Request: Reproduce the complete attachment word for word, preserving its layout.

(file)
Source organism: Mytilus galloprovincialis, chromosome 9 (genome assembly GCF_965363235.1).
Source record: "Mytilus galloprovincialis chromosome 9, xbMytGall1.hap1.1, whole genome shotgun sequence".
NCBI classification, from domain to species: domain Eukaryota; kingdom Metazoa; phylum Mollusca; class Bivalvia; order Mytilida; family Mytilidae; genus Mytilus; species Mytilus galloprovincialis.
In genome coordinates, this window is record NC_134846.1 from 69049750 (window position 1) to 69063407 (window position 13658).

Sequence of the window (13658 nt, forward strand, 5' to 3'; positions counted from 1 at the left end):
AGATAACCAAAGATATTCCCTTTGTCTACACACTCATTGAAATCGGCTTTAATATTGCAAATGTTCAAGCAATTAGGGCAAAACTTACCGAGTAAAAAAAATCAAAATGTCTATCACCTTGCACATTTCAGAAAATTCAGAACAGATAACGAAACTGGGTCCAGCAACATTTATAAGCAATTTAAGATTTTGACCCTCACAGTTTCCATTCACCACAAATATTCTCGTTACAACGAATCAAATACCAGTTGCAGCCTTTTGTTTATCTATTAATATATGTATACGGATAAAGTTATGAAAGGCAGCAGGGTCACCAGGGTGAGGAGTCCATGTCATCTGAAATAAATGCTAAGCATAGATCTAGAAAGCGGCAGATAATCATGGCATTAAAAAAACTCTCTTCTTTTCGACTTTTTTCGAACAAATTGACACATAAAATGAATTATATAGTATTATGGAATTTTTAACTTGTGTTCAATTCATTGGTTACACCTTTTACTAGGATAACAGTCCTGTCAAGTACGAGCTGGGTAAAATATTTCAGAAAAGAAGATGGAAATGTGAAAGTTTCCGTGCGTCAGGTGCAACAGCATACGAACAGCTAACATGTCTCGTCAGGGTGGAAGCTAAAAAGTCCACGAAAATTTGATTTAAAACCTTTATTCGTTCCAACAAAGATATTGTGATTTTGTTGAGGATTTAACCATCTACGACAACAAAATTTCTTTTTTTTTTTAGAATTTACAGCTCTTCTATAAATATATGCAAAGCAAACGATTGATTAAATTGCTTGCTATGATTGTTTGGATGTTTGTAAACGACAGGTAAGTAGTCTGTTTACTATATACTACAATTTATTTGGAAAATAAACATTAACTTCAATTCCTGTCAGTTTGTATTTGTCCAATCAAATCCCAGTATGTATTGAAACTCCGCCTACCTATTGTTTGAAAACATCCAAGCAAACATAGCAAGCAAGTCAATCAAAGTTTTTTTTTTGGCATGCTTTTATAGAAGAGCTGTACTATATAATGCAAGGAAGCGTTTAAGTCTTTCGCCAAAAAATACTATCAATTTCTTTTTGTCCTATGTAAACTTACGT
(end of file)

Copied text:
Source organism: Mytilus galloprovincialis, chromosome 9 (genome assembly GCF_965363235.1).
Source record: "Mytilus galloprovincialis chromosome 9, xbMytGall1.hap1.1, whole genome shotgun sequence".
NCBI classification, from domain to species: domain Eukaryota; kingdom Metazoa; phylum Mollusca; class Bivalvia; order Mytilida; family Mytilidae; genus Mytilus; species Mytilus galloprovincialis.
In genome coordinates, this window is record NC_134846.1 from 69049750 (window position 1) to 69063407 (window position 13658).

Sequence of the window (13658 nt, forward strand, 5' to 3'; positions counted from 1 at the left end):
AGATAACCAAAGATATTCCCTTTGTCTACACACTCATTGAAATCGGCTTTAATATTGCAAATGTTCAAGCAATTAGGGCAAAACTTACCGAGTAAAAAAAATCAAAATGTCTATCACCTTGCACATTTCAGAAAATTCAGAACAGATAACGAAACTGGGTCCAGCAACATTTATAAGCAATTTAAGATTTTGACCCTCACAGTTTCCATTCACCACAAATATTCTCGTTACAACGAATCAAATACCAGTTGCAGCCTTTTGTTTATCTATTAATATATGTATACGGATAAAGTTATGAAAGGCAGCAGGGTCACCAGGGTGAGGAGTCCATGTCATCTGAAATAAATGCTAAGCATAGATCTAGAAAGCGGCAGATAATCATGGCATTAAAAAAACTCTCTTCTTTTCGACTTTTTTCGAACAAATTGACACATAAAATGAATTATATAGTATTATGGAATTTTTAACTTGTGTTCAATTCATTGGTTACACCTTTTACTAGGATAACAGTCCTGTCAAGTACGAGCTGGGTAAAATATTTCAGAAAAGAAGATGGAAATGTGAAAGTTTCCGTGCGTCAGGTGCAACAGCATACGAACAGCTAACATGTCTCGTCAGGGTGGAAGCTAAAAAGTCCACGAAAATTTGATTTAAAACCTTTATTCGTTCCAACAAAGATATTGTGATTTTGTTGAGGATTTAACCATCTACGACAACAAAATTTCTTTTTTTTTTTAGAATTTACAGCTCTTCTATAAATATATGCAAAGCAAACGATTGATTAAATTGCTTGCTATGATTGTTTGGATGTTTGTAAACGACAGGTAAGTAGTCTGTTTACTATATACTACAATTTATTTGGAAAATAAACATTAACTTCAATTCCTGTCAGTTTGTATTTGTCCAATCAAATCCCAGTATGTATTGAAACTCCGCCTACCTATTGTTTGAAAACATCCAAGCAAACATAGCAAGCAAGTCAATCAAAGTTTTTTTTTTGGCATGCTTTTATAGAAGAGCTGTACTATATAATGCAAGGAAGCGTTTAAGTCTTTCGCCAAAAAATACTATCAATTTCTTTTTGTCCTATGTAAACTTACGT